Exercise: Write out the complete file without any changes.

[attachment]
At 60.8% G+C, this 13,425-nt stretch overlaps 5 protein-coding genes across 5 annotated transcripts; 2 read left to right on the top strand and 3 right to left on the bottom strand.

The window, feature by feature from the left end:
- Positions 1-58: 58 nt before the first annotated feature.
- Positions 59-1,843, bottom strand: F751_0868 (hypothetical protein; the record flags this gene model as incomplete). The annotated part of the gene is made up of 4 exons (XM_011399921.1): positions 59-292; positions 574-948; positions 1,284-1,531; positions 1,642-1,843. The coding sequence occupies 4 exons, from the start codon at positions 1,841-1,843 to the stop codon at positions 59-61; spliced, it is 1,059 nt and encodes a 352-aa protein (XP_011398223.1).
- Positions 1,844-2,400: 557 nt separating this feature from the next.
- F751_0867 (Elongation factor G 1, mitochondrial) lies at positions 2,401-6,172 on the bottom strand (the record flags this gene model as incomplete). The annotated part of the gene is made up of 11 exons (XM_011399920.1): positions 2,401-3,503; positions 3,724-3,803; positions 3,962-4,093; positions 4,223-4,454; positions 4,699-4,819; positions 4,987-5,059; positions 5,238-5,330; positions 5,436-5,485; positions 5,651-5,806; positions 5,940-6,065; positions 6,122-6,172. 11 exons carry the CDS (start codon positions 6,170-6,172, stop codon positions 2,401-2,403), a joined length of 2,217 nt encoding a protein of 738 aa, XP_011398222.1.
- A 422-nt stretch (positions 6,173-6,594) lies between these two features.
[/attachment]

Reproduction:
At 60.8% G+C, this 13,425-nt stretch overlaps 5 protein-coding genes across 5 annotated transcripts; 2 read left to right on the top strand and 3 right to left on the bottom strand.

The window, feature by feature from the left end:
- Positions 1-58: 58 nt before the first annotated feature.
- Positions 59-1,843, bottom strand: F751_0868 (hypothetical protein; the record flags this gene model as incomplete). The annotated part of the gene is made up of 4 exons (XM_011399921.1): positions 59-292; positions 574-948; positions 1,284-1,531; positions 1,642-1,843. The coding sequence occupies 4 exons, from the start codon at positions 1,841-1,843 to the stop codon at positions 59-61; spliced, it is 1,059 nt and encodes a 352-aa protein (XP_011398223.1).
- Positions 1,844-2,400: 557 nt separating this feature from the next.
- F751_0867 (Elongation factor G 1, mitochondrial) lies at positions 2,401-6,172 on the bottom strand (the record flags this gene model as incomplete). The annotated part of the gene is made up of 11 exons (XM_011399920.1): positions 2,401-3,503; positions 3,724-3,803; positions 3,962-4,093; positions 4,223-4,454; positions 4,699-4,819; positions 4,987-5,059; positions 5,238-5,330; positions 5,436-5,485; positions 5,651-5,806; positions 5,940-6,065; positions 6,122-6,172. 11 exons carry the CDS (start codon positions 6,170-6,172, stop codon positions 2,401-2,403), a joined length of 2,217 nt encoding a protein of 738 aa, XP_011398222.1.
- A 422-nt stretch (positions 6,173-6,594) lies between these two features.